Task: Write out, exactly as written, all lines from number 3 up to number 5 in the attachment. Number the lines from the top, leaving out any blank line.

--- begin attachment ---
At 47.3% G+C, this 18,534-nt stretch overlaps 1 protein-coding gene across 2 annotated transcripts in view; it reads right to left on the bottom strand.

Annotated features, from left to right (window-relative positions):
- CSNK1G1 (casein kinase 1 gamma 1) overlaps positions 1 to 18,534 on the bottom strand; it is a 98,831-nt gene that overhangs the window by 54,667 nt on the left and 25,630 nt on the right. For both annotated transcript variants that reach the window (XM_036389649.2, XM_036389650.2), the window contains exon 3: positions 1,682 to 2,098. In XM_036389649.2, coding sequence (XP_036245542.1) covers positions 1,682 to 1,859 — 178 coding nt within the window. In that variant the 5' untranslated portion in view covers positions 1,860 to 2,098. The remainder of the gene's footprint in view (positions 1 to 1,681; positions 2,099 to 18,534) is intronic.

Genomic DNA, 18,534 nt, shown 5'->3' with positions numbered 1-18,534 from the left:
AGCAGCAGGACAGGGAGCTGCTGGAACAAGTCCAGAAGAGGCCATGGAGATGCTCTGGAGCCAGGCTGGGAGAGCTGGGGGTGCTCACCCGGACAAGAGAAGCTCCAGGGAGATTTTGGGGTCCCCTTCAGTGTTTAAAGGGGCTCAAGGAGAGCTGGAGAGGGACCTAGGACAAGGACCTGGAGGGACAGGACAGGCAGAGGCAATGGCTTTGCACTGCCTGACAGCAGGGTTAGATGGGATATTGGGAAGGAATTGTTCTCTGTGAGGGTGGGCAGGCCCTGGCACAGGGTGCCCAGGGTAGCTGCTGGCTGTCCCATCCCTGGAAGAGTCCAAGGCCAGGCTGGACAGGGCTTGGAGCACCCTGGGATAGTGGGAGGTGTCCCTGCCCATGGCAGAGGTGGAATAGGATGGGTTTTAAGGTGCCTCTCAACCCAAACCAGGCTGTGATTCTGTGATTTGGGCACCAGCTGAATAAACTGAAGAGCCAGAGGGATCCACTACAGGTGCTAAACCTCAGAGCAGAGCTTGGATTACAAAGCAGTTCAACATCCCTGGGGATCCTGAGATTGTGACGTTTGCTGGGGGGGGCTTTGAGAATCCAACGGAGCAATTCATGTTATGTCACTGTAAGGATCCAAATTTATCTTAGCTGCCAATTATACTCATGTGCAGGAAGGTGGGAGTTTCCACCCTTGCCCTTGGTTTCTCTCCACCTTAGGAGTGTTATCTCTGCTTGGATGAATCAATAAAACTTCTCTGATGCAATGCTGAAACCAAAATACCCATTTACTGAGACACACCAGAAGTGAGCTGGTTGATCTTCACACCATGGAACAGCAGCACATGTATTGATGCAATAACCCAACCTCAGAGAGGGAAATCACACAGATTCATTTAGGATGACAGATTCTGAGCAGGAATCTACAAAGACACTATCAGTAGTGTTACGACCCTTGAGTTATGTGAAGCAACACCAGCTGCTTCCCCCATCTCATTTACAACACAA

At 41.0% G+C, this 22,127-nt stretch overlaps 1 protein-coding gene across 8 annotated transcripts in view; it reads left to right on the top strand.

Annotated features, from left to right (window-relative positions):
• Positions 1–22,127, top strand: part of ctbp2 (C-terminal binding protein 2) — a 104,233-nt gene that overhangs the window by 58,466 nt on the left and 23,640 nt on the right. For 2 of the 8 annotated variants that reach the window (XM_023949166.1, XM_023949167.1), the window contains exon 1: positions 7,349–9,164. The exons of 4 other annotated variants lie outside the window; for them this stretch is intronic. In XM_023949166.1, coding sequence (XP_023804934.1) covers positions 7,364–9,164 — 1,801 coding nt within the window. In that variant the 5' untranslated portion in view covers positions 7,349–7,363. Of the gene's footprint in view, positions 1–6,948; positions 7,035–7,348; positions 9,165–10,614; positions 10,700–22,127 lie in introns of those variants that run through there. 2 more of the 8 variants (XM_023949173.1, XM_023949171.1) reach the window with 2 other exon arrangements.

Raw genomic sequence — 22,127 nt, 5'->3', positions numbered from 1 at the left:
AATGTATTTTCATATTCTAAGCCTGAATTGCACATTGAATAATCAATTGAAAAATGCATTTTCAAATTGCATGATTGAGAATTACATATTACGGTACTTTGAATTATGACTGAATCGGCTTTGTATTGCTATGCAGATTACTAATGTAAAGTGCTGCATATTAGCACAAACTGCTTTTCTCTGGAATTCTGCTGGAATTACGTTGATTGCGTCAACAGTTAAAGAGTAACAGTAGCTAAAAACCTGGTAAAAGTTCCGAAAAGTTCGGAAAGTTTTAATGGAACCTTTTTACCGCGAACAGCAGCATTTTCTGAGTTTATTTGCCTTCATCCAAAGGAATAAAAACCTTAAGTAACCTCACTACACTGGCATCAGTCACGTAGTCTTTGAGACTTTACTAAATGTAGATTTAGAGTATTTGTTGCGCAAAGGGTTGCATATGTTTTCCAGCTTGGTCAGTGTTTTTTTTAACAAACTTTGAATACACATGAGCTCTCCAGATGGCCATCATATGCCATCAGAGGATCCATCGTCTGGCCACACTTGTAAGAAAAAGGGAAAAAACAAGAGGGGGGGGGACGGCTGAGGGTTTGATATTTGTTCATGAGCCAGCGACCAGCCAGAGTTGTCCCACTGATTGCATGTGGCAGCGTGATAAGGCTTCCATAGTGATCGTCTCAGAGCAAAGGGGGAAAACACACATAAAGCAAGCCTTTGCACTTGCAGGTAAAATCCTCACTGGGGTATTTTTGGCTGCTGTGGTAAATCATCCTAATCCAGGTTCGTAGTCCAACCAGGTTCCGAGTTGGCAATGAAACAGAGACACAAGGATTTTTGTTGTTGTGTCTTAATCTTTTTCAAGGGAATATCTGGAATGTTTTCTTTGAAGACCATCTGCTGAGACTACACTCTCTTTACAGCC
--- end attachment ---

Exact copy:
- CSNK1G1 (casein kinase 1 gamma 1) overlaps positions 1 to 18,534 on the bottom strand; it is a 98,831-nt gene that overhangs the window by 54,667 nt on the left and 25,630 nt on the right. For both annotated transcript variants that reach the window (XM_036389649.2, XM_036389650.2), the window contains exon 3: positions 1,682 to 2,098. In XM_036389649.2, coding sequence (XP_036245542.1) covers positions 1,682 to 1,859 — 178 coding nt within the window. In that variant the 5' untranslated portion in view covers positions 1,860 to 2,098. The remainder of the gene's footprint in view (positions 1 to 1,681; positions 2,099 to 18,534) is intronic.

Genomic DNA, 18,534 nt, shown 5'->3' with positions numbered 1-18,534 from the left:
AGCAGCAGGACAGGGAGCTGCTGGAACAAGTCCAGAAGAGGCCATGGAGATGCTCTGGAGCCAGGCTGGGAGAGCTGGGGGTGCTCACCCGGACAAGAGAAGCTCCAGGGAGATTTTGGGGTCCCCTTCAGTGTTTAAAGGGGCTCAAGGAGAGCTGGAGAGGGACCTAGGACAAGGACCTGGAGGGACAGGACAGGCAGAGGCAATGGCTTTGCACTGCCTGACAGCAGGGTTAGATGGGATATTGGGAAGGAATTGTTCTCTGTGAGGGTGGGCAGGCCCTGGCACAGGGTGCCCAGGGTAGCTGCTGGCTGTCCCATCCCTGGAAGAGTCCAAGGCCAGGCTGGACAGGGCTTGGAGCACCCTGGGATAGTGGGAGGTGTCCCTGCCCATGGCAGAGGTGGAATAGGATGGGTTTTAAGGTGCCTCTCAACCCAAACCAGGCTGTGATTCTGTGATTTGGGCACCAGCTGAATAAACTGAAGAGCCAGAGGGATCCACTACAGGTGCTAAACCTCAGAGCAGAGCTTGGATTACAAAGCAGTTCAACATCCCTGGGGATCCTGAGATTGTGACGTTTGCTGGGGGGGGCTTTGAGAATCCAACGGAGCAATTCATGTTATGTCACTGTAAGGATCCAAATTTATCTTAGCTGCCAATTATACTCATGTGCAGGAAGGTGGGAGTTTCCACCCTTGCCCTTGGTTTCTCTCCACCTTAGGAGTGTTATCTCTGCTTGGATGAATCAATAAAACTTCTCTGATGCAATGCTGAAACCAAAATACCCATTTACTGAGACACACCAGAAGTGAGCTGGTTGATCTTCACACCATGGAACAGCAGCACATGTATTGATGCAATAACCCAACCTCAGAGAGGGAAATCACACAGATTCATTTAGGATGACAGATTCTGAGCAGGAATCTACAAAGACACTATCAGTAGTGTTACGACCCTTGAGTTATGTGAAGCAACACCAGCTGCTTCCCCCATCTCATTTACAACACAA